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REVIEW: Crystal Rain by Tobias S. Buckell

REVIEW SUMMARY: An awesome debut novel.


BRIEF SYNOPSIS: John deBrun, a man with no memory of his past, must find a mythological artifact to protect the people of Nanagada from the invading Azteca.

PROS: Flawless pacing; rich story background; cultural flavor; colorful characters.
CONS: The Caribbean dialect, while it added to the island flavor, was somewhat of an impediment to reading the dialogue.
BOTTOM LINE: An enjoyable and fast-paced retro-science fiction adventure in a colorful setting supported by a wondrous futuristic background.

It might be convenient to describe Tobias S. Buckell‘s debut novel, Crystal Rain, as a science fiction adventure, but to do so would shortchange all the other fine qualities it has to offer; things like atmospheric flavor, intriguing story background, superb pacing and characters that evoke feeling in the reader.

The story takes place on the planet Nanagada, more than 300 years after humans, looking to emigrate there via wormhole, are caught between an intense battle between two alien races, the Loa and the shape-changing Teotl. The battle rendered all technology unusable and society quickly decayed to the equivalent of Earth’s Industrial Revolution era. That means long-distance travel is largely accomplished by steam-powered rail cars, boats and (my favorite) airships. The evil Teotl remain largely behind the Wicked High Mountains where they are manipulating a group of humans called the Azteca, who worship their alien gods through cold-blooded sacrifice. Meanwhile, any semblance of what we’d call normal civilization, albeit a steam-powered one, occupies a peninsula and is run by the government located in Capitol City, a government supported by the mongoose-man army and manipulated behind the scenes by the alien Loa.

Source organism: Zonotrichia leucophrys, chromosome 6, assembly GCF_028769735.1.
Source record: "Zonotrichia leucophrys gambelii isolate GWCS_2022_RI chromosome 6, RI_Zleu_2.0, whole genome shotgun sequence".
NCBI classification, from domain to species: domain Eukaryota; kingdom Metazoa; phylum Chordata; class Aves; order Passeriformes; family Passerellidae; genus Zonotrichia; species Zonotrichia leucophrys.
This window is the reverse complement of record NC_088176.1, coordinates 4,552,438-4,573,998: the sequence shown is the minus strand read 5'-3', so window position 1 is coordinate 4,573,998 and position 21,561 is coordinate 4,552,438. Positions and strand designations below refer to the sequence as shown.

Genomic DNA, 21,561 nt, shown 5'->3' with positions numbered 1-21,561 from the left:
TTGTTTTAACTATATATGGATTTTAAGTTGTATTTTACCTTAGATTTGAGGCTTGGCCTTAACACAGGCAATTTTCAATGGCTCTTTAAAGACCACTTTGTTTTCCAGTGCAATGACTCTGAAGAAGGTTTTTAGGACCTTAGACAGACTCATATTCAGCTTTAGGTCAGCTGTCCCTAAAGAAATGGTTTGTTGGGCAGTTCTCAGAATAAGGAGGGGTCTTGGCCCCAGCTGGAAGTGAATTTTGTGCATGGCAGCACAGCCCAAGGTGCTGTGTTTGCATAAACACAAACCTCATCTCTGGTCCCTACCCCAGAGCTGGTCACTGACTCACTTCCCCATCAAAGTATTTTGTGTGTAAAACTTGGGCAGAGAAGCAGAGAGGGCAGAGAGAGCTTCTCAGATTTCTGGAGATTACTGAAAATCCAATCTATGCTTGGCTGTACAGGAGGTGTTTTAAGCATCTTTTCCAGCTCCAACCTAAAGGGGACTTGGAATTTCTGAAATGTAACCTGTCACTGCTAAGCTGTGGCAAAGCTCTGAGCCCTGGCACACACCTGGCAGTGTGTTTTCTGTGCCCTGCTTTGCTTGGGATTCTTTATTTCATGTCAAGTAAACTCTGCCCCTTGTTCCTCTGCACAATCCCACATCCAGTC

Although there is no longer all-out war between the Loa and the Teotl, there are frequent excursions across the mountains by spies from both sides. Sacrifices are all-too-common. But even this uneasy state of affairs is to be short-lived as the Azteca have launched a major attack through the mountains. News spreads quickly (via telegraph!) about the encroaching danger that heads toward Capitol City, the last bastion of safety. The one hope that the Prime Minister of Capitol City has is to launch an expedition to find the mysterious and mythical artifact known as the Ma Wi Jung, which is hidden in the far, icy north. To make matters worse, the only one who can unlock its secrets, John deBrun, has no recollection of who he really is or how to operate it.